NEW DELHI (TIP): The conventional narrative in India about the 1962 war has largely revolved around portraying the Chinese as the unbridled “aggressors”, who ripped apart the nascent “Hindi- Chini bhai-bhai” construct forever. The reality is slightly different.

True, China was nibbling away at what India perceived to be its territory both in Ladakh and North-East Frontier Agency (NEFA), as Arunachal Pradesh was then called, to consolidate its hold on Tibet. But what provoked Mao-led China to launch a full-blown military invasion into India on October 20, 1962 was the Nehru government’s ill-conceived and poorly executed Forward Policy, set in motion almost a year ago in November-December 1961.

Already smarting from the Dalai Lama’s escape to India in early 1959 and the bitter exchanges over the Mc-Mahon Line, which it considered to be a “legacy of British imperialism”, China decided to teach India “a lesson” it would never forget through the one-month war. The Henderson Brooks-P S Bhagat report on the 1962 military debacle, kept firmly under lock and key by the Indian government for the last 50 years, makes it clear the “unsound” Forward Policy — directing Indian troops to patrol, “show the flag” and establish posts “as far forward as possible” from the then existing positions —”precipitated matters”, sources say.

The sources, who have accessed the classified report, say the ill-timed Forward Policy “certainly increased the chances of conflict” at a time when India was militarily ill-prepared in Ladakh and NEFA, with China much better placed in terms of forces, equipment and logistics in both the sectors. The report apparently holds that the Forward Policy was based on the “flawed premise”, primarily driven by the then all-powerful Intelligence Bureau director B N Mullik, that “the Chinese would not react to our establishing new posts and that they were not likely to use force against any of our posts even if they are in a position to do so”.

This gravely erroneous assumption, given credence by a complicit Army headquarters despite being in direct contrast to an earlier military intelligence “appreciation” that the Chinese “would resist by force any attempts to take back territory held by them”, percolated down to all levels of command to usher in “a sense of false complacency”. What compounded matters was the “appalling” and “disastrous” military leadership and its decision-making, ignoring the advice of commanders on the spot. First, the Army headquarters paid no heed to the quantum of forces required to implement the Forward Policy. Both Ladakh and NEFA had “a minimum requirement” of an additional infantry division (over 12,000 troops) each, with necessary airlift and logistical backing, to somewhat re-address the imbalance with China, as had been reinforced by war games conducted earlier in 1960.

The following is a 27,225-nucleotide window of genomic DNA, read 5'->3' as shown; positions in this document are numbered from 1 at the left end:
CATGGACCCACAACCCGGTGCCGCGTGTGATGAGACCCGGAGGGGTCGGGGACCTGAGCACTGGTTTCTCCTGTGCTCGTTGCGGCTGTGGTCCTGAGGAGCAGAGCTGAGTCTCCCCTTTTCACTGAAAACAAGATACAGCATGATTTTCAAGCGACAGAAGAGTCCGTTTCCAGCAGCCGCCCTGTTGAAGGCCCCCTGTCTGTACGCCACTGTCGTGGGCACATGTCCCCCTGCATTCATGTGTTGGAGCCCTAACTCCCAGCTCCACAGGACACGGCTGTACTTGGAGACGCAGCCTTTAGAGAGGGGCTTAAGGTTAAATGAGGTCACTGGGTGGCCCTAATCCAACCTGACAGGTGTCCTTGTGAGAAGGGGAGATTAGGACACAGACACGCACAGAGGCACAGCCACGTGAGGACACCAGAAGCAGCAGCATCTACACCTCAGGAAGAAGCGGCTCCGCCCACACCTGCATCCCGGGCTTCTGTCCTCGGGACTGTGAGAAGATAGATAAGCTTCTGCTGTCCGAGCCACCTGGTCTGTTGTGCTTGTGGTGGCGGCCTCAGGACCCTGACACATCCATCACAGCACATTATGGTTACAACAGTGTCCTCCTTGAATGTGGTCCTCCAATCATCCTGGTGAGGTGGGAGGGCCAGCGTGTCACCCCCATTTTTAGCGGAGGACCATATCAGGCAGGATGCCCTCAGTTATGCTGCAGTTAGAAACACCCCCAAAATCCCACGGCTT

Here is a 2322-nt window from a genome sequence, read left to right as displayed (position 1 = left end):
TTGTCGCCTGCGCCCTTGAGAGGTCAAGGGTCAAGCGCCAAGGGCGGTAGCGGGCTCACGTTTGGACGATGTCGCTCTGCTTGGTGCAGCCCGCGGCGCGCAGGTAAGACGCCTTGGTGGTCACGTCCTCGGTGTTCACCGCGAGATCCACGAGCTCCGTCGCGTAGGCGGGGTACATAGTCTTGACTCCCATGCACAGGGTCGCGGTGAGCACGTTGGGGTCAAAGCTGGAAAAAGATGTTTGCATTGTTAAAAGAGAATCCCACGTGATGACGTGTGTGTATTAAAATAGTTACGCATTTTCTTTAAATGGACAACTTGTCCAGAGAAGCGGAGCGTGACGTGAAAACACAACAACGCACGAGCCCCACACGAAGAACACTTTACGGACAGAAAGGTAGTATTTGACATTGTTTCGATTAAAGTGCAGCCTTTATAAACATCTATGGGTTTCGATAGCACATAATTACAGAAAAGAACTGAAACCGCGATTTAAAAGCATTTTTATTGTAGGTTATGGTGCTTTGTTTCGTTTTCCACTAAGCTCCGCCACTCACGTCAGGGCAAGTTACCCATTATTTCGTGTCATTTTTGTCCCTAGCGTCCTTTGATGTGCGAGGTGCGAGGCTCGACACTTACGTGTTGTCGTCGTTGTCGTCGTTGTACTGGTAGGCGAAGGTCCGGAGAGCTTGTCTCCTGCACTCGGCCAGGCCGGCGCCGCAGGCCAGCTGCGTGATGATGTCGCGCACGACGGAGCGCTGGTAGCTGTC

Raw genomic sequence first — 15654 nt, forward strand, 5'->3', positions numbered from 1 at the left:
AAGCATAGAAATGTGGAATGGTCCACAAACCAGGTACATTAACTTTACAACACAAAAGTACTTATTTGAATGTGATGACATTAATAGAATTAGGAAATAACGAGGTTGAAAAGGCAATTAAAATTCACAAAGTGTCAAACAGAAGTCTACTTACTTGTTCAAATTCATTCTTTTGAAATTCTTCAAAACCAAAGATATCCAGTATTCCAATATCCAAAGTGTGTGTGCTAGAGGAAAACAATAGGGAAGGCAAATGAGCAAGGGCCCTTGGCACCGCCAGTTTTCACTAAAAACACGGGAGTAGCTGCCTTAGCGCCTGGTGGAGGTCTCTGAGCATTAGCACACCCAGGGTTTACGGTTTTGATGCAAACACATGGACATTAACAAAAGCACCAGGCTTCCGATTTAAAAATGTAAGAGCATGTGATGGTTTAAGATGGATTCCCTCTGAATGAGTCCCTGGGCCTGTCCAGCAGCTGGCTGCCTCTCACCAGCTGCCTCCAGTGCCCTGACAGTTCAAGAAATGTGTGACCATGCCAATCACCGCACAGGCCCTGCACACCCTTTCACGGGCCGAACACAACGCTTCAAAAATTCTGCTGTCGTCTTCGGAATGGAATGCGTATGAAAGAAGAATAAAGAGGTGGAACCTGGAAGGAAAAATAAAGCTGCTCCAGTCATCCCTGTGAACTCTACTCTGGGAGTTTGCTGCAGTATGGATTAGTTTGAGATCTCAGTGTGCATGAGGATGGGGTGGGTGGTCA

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But no fresh induction of troops ever materialized. So, the report reportedly notes, while the Forward Policy may have been “politically desirable”, the Army simply did not have the wherewithal to implement it. The Western Command, for instance, had held that the Forward Policy should be kept “in abeyance” till there were enough Indian troops in Ladakh and that China should not be “provoked” into an armed clash. But the Army HQ disregarded all this. Neither did it strengthen Ladakh, nor reduce tensions with China. With the “probes forward” underway, the Army established 60 posts in sectors like Demchok, Chushul, Daulat Beg Oldi, Changla and Rezengla of Ladakh by July 1962, further stretching its already meagre resources there.

Many of these “very weak, far-flung and uncoordinated” posts had barely 10 soldiers each. Similar was the story in NEFA. Instead of strengthening the “defence line”, forces were frittered away in “pennypackets” in forward areas. Tawang, for instance, had just a depleted brigade, while China had two divisions in the sector. Similarly, Bomdila had only one battalion. Thus, as in Ladakh, in NEFA too, the Army was hardly in a position to adopt the Forward Policy. That it was adopted proved that the “higher direction of war” was “faulty”, based as it was more on preconceived notions that China would not react rather than sound military judgment, say sources. React the Chinese certainly did. Drafted by then commander of the Jalandhar-based 11 Corps Lt-Gen T B Henderson Brooks, who was assisted by Brigadier P S Bhagat, this “operational review” details at great length how the outnumbered and out-gunned Indian Army was first complacent, then collapsed and finally panicked and fled under the Chinese onslaught.

The report’s mandate was restricted to reviewing the Army operations but the covering note on it by Gen J N Chaudhari, who took over as Army chief after the war, did criticise then defence minister V K Krishna Menon’s continuous meddling in military matters. The report itself is sharply critical of the role played by Lt-General B M Kaul — a distant relative of Nehru and Menon’s favourite — first as chief of general staff at the Army headquarters and then as commander of the hastily raised IV Corps at Tezpur just before the Chinese invasion.

The report holds that the “lapses” by Lt-Gen Kaul and his “handpicked officers” were “inexcusable” and “heinous”, say sources, adding they should not have allowed themselves to be “pushed” into a military adventure without requisite forces and proper planning. The 4th Infantry Division in NEFA, for instance, was neither militarily prepared nor mentally adjusted to fight the Chinese. When the Chinese troops reached its gate, there was total confusion that ultimately ended in panic and flight. “Senior commanders” — like the 4th Infantry Division commander Major-General A S Pathania in NEFA — “let down the units” under their command, held the report.

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